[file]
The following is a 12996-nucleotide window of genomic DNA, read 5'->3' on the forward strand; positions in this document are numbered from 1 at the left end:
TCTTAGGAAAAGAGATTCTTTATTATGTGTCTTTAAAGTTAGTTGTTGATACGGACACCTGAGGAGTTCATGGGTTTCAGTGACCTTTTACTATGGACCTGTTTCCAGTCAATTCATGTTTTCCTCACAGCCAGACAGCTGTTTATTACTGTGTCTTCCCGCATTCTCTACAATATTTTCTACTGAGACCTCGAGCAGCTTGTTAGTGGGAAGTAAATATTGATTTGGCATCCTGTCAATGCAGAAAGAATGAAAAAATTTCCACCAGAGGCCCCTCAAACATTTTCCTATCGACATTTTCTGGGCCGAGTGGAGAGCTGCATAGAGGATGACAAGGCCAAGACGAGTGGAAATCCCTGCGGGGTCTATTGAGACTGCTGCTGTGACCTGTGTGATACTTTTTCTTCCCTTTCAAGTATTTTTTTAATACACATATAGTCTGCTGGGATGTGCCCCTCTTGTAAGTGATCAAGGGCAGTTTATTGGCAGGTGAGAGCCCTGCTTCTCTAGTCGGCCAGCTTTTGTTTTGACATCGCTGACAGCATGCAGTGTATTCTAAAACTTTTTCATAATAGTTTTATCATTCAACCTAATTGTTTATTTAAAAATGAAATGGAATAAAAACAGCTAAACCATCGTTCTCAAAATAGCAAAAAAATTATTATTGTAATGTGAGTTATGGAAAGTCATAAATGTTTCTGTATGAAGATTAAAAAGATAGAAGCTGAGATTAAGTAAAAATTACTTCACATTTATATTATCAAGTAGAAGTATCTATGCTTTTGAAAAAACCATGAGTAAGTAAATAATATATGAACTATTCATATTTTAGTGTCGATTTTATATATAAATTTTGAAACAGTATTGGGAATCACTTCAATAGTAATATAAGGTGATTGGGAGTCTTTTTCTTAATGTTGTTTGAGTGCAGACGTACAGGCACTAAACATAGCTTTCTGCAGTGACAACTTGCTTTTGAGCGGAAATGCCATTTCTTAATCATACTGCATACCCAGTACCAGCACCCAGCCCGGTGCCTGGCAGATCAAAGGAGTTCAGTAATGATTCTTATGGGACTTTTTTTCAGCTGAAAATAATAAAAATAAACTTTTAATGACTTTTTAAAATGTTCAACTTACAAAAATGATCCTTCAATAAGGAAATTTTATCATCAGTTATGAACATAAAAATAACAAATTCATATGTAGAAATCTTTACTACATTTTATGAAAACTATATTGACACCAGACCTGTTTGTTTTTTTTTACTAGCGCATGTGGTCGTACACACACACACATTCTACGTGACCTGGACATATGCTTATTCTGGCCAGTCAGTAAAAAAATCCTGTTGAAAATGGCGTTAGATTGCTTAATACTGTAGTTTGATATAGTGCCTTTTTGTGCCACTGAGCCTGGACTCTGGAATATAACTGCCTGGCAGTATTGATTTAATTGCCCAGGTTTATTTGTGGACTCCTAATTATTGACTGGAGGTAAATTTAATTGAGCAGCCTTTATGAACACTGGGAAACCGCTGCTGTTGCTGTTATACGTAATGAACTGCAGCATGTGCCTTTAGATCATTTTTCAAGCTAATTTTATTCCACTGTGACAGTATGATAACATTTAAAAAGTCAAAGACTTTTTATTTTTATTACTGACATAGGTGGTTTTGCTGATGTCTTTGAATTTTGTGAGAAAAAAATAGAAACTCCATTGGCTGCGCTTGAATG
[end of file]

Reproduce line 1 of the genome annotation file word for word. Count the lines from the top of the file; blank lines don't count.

The following is a 12996-nucleotide window of genomic DNA, read 5'->3' on the forward strand; positions in this document are numbered from 1 at the left end: